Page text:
Turkish far-right 'unprecedentedly' consolidates voters
As one of the most crucial elections of modern Turkey’s history ends, the Turkish parliament now hosts plenty of far-fight MPs while the vote share of the far-right parties is even higher than in the previous elections. Additionally, the far-right coalition’s presidential candidate Sinan Oğan acquired the role of kingmaker in the runoff elections as he received five percent of the votes.
Can Bodrumlu / Duvar English
According to unofficial results, the ruling Justice and Development Party (AKP) lost seven percent of its vote share in the parliamentary elections held on May 14. Also, its coalition partner far-right Nationalist Movement Party (MHP) lost one percent of its vote share. While the AKP lost 28 seats in the parliament, the MHP gained one more seat.
One of the main questions regarding the election is who consolidated the voters detaching from the ruling party.
During the run-up to the elections, the AKP convinced the far-right Islamist New Welfare Party (YRP) to join the People’s Alliance by signing a protocol that aims to curtail the rights of women and the LGBTI+ community. The YRP received 2.82 percent of the votes and gained five seats in the parliament for the first time because it is part of the ruling electoral alliance.
The parties that receive less than seven percent of the votes cannot enter the parliament due to the electoral threshold. Nonetheless, the threshold is not applicable if they are part of an alliance that receives more than the threshold.
Because of the aforementioned rule, the far-right Victory Party (ZP) cannot enter the parliament even though it received 2.23 percent of the votes. The party gained a lot of popularity due to its anti-immigrant stance, especially towards the millions of Syrian refugees living in the country.
Additionally, three out of four candidates from the Free Cause Party (HÜDA-PAR) were elected as MPs from the AKP’s list. The HÜDA-PAR has been at the center of the controversy due to its direct affiliation with the radical Islamist terrorist organization Hizbullah. In the 2018 elections, the party received only 0,31 percent of the votes and did not gain any seats.
On the other side of the political spectrum, the main opposition Nation Alliance also consists of right-wing parties such as the Islamist Felicity Party which gained 10 seats in the parliament, and the Good (İYİ) Party that received 9.69 percent of the votes and 44 seats. Former MHP executives founded the İYİ Party after they had an internal clash with the MHP leader Devlet Bahçeli when he decided to support President Recep Tayyip Erdoğan.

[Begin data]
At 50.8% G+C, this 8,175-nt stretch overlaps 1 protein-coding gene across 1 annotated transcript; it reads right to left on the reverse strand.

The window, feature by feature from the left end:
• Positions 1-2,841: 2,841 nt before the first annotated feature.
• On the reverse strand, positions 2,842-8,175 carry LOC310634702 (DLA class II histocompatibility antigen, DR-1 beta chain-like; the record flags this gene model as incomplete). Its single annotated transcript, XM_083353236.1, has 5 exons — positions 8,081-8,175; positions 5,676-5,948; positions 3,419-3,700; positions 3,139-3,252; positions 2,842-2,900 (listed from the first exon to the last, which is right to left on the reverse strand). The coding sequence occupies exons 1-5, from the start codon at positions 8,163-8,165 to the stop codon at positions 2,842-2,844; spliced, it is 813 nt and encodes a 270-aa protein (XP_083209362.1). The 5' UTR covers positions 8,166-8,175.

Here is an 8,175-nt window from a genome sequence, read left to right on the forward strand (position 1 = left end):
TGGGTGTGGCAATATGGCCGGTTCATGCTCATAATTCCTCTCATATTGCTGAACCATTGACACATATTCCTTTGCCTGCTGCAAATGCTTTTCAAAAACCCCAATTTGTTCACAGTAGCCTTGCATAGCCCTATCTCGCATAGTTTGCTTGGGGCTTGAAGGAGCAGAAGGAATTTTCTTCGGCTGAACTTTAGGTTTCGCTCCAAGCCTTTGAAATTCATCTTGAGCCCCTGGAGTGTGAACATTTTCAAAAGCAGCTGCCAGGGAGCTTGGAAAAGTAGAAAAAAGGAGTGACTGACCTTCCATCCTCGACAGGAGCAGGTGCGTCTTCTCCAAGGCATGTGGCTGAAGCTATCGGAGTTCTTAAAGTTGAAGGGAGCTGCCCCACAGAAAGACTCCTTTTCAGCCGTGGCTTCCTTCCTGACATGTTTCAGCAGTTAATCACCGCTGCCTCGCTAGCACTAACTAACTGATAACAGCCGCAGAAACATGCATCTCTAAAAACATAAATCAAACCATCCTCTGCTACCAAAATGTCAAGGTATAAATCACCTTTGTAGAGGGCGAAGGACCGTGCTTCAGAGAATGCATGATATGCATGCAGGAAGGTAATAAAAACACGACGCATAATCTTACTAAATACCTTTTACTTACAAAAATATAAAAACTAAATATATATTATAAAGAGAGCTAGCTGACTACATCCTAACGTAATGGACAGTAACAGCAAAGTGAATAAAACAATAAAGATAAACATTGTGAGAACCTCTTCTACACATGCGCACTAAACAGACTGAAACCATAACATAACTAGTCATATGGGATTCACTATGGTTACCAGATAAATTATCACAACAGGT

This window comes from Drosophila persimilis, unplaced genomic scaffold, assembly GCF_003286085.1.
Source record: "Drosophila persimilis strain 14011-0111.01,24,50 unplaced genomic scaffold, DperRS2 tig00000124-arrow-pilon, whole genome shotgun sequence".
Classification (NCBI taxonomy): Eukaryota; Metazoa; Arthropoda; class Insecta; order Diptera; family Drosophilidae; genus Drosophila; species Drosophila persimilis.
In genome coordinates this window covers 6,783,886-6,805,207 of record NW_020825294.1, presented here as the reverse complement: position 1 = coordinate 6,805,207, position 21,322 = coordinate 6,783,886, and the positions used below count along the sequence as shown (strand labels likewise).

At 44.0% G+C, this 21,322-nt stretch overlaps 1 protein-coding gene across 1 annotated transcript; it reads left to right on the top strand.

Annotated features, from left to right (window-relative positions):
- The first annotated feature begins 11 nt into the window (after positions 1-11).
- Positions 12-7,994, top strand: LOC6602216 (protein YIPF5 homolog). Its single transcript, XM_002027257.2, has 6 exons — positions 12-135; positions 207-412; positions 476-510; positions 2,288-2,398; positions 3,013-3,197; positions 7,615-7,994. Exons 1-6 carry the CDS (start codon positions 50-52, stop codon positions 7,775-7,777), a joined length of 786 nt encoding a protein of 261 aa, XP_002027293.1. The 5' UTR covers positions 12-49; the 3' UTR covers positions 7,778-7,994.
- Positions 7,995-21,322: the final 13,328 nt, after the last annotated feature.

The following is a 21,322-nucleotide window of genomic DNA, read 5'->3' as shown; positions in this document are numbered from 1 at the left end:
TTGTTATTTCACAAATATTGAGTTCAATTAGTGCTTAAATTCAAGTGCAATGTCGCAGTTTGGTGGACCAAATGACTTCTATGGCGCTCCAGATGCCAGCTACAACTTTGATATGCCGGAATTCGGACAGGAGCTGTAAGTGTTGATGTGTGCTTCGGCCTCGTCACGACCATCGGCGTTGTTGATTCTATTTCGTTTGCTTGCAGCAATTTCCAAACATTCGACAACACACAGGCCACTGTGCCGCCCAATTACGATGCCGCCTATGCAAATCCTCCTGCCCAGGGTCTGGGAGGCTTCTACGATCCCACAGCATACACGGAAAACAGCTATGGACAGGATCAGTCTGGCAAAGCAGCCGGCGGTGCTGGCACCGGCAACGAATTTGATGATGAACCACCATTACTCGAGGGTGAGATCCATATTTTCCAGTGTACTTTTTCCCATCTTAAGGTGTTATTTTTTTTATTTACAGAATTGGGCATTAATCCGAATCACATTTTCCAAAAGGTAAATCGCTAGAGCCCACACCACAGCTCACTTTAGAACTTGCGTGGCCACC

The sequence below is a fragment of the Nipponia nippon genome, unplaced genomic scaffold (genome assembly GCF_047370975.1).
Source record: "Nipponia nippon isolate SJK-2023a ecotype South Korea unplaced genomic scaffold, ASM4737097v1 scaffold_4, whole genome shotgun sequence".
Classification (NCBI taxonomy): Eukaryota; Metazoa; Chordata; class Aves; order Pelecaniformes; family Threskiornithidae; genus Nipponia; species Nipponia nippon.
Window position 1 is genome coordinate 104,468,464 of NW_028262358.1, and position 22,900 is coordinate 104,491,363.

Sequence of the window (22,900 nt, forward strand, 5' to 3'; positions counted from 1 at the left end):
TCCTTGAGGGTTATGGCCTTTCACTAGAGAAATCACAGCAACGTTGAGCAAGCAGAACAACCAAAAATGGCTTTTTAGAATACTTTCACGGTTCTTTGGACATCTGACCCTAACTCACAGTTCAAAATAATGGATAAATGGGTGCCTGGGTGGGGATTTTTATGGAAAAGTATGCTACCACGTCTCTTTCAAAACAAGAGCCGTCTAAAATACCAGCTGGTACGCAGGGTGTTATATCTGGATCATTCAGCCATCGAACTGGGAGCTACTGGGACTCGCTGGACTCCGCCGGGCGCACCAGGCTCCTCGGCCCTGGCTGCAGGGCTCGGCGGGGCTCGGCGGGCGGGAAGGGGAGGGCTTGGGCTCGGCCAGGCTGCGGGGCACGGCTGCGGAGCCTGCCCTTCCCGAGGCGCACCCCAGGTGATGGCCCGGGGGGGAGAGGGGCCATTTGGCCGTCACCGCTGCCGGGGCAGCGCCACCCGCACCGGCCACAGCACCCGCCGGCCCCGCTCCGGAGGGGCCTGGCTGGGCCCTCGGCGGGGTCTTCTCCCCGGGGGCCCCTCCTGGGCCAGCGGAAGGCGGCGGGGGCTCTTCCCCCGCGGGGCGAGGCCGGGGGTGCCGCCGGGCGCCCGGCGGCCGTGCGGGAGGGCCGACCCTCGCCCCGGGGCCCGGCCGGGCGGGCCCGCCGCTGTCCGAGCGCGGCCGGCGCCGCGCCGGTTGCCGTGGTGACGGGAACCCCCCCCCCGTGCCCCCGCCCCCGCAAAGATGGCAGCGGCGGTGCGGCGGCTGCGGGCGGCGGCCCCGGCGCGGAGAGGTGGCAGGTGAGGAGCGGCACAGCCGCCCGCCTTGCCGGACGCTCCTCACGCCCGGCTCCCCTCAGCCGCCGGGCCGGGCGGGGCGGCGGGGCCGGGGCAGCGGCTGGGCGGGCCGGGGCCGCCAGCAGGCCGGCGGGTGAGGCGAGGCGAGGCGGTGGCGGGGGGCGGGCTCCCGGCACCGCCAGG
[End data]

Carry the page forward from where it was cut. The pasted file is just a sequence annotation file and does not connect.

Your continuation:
Furthermore, far-right ATA Alliance’s presidential candidate Sinan Oğan's achievement of securing 5.17% of the votes has bestowed upon him the pivotal role of a kingmaker, capable of tipping the scales in favor of any of the candidates in the runoff vote. This significant development places him at the center stage of the most crucial elections in the contemporary history of Turkey.
Ultra-nationalist Oğan is in the same line as the ZP for the immigration policy. His political career as well started in the MHP before his departure at the same time as the founders of the İYİ.
As the vote shares of the far-right parties and candidates indicate, they were able to consolidate the voters who broke away from the AKP to a large extent. The pre-election polls failed to take into account the YRP's huge leap in votes and the rise in the MHP’s power.
The main opposition Republican People’s Party’s (CHP) changing stance under Kemal Kılıçdaroğlu toward more inclusive politics failed to capture conservative voters once again. The far-right politicians from different perspectives were able to capture these free-floating voters as center politics lost power.
Turkey has been experiencing a similar path with its global counterparts. The leftist and center parties struggle to capture the voters who have been facing detrimental consequences of the economic crisis and allured by the far-right discourse.
In the run-up to the second round of the presidential election, the opposition will have to decide on a critical issue regarding their stance: will they opt for the continuation of their somewhat inclusive campaign embracing different segments of society or will they play their cards for the voters captured by the far-right politics?